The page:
I was finally excited to start blogging again after a long hiatus. After publishing a few recent articles, I decided to check my Google Analytics account. To my surprise more than 43% of my traffic is what I would consider to be ‘fake traffic’.
Jeff Sauer originally brought this to my attention in his article: Is Google Analytics Newest Data Quality Issue the Most Challenging?
If a source of traffic has extreme metrics like 100% bounce rate or 0% bounce rate, it is usually non-human traffic. The same goes for 100% new visitor rates or 1.00 average page views. Humans don’t behave this way en masse, but these numbers are possible when computers visit your website.
Now, originally I was excited to see my traffic grow and I thought surely it was from all of the amazing content I’ve been writing. I was wrong. For sites that average less than 1,000 users per month, this can be a big problem!
I work mainly in verticals for nonprofits, automotive, publishing and e-commerce. None of these verticals are immune to this problem. For sites that average more than 10,000 users per month, you would never notice this traffic, it’s just a blip on the radar. It does however raise bounce rate since most of this ‘fake traffic’ is 100% bounce.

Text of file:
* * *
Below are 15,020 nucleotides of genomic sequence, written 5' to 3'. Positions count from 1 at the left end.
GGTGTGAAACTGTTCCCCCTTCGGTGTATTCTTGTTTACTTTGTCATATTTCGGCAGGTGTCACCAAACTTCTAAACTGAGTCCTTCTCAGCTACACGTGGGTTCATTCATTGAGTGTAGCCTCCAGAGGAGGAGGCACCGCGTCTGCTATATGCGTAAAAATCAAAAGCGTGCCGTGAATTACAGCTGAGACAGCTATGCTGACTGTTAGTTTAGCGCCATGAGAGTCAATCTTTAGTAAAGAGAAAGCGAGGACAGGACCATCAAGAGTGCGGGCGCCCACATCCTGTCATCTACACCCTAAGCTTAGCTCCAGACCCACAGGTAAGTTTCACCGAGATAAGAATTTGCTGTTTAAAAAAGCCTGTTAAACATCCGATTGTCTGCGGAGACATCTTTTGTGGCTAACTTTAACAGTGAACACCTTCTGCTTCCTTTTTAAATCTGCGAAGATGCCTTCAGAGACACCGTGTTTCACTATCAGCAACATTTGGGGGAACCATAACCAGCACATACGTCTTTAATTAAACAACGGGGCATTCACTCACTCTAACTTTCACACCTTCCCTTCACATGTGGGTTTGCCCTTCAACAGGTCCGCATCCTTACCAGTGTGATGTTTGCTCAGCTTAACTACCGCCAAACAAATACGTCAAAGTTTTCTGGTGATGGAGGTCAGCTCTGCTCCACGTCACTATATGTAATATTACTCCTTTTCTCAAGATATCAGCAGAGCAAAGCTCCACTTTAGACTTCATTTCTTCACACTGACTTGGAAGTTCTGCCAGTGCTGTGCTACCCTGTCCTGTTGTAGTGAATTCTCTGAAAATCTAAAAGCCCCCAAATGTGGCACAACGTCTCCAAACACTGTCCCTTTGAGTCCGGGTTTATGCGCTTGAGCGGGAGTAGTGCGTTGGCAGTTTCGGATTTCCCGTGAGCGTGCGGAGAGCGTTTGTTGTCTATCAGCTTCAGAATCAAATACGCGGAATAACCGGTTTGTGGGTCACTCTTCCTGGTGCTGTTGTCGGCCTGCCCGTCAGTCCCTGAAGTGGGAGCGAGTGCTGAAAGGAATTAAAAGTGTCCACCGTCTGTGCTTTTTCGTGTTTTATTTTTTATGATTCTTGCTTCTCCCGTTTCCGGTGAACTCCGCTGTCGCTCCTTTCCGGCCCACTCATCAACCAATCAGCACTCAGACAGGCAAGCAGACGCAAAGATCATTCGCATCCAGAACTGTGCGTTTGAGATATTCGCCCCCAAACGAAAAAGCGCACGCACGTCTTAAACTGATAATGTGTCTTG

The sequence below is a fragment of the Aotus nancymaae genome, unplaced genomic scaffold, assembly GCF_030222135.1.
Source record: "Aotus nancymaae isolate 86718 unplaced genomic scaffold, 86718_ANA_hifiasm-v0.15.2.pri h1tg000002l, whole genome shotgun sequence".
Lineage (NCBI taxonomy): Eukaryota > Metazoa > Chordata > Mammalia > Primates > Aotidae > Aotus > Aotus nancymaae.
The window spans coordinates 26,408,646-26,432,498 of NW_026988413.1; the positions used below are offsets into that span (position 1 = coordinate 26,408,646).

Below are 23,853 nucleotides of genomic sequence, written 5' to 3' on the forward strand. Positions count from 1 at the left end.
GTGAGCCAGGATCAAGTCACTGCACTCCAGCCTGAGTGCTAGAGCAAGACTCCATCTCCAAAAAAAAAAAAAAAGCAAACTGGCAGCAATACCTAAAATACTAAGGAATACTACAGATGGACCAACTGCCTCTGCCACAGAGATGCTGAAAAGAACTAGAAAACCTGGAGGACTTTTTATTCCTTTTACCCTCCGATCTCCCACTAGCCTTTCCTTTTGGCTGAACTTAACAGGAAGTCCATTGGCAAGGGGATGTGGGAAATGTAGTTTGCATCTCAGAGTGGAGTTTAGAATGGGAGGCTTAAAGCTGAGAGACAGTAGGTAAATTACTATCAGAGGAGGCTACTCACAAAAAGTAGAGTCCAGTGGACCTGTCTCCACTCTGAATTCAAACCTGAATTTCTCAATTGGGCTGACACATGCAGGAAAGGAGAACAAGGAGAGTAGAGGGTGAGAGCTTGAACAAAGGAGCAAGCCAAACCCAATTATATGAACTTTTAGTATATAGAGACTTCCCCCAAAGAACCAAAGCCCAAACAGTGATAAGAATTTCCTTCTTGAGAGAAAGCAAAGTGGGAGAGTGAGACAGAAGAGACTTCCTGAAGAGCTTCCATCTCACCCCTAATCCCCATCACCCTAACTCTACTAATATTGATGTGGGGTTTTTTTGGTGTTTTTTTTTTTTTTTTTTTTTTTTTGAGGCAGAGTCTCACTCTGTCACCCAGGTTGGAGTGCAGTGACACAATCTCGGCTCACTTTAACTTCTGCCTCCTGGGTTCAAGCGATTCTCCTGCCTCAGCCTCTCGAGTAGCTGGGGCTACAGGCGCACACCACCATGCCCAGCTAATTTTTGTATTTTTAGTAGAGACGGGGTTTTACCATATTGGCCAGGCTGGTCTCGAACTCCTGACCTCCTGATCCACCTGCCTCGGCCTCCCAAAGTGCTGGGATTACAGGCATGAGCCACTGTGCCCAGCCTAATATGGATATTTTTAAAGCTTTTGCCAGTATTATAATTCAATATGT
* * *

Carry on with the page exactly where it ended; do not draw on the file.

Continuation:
Below is a screenshot of what this fake traffic might look like.
How to fix this problem in Google Analytics
Ask three people how to solve this and you’ll always get a different answer.
Option one: Create a new view and add a filter that excludes traffic that does not equal your sites url. If you have multiple domains, you can use a regular expression to quickly choose all. It’s always a best practice according to Google to have one view in Google Analytics that has no filter attached. It’s up to you.
Option two: If you have hundreds of Google Analytics accounts, you can write a short python script that will automatically create a filter that excludes hostnames that do not match a given hostname. I won’t go into the particulars of exactly how to do this, but I will share the code later. This option is best if you have a very large number of accounts that you have access to. Again, it’s not a best practice to have filters attached to your only view. Again, it’s up to you.
Option three: This is probably the easiest option. You can create an advanced segment in Google Analytics, labeled ‘Fake Traffic’. You can set it to exclude traffic to the hostnames that do not contain your hostname. If you need help, I’ve created one for you here. Just replace the hostname with your websites url.
Right now this is not a problem. One day it very well could be a problem. It wouldn’t be hard to build a webscraper that pulls in the UA-ID and sets the hostname as your url. Once that happens, we’ll have a much more difficult time distinguishing real traffic from this ‘fake traffic’.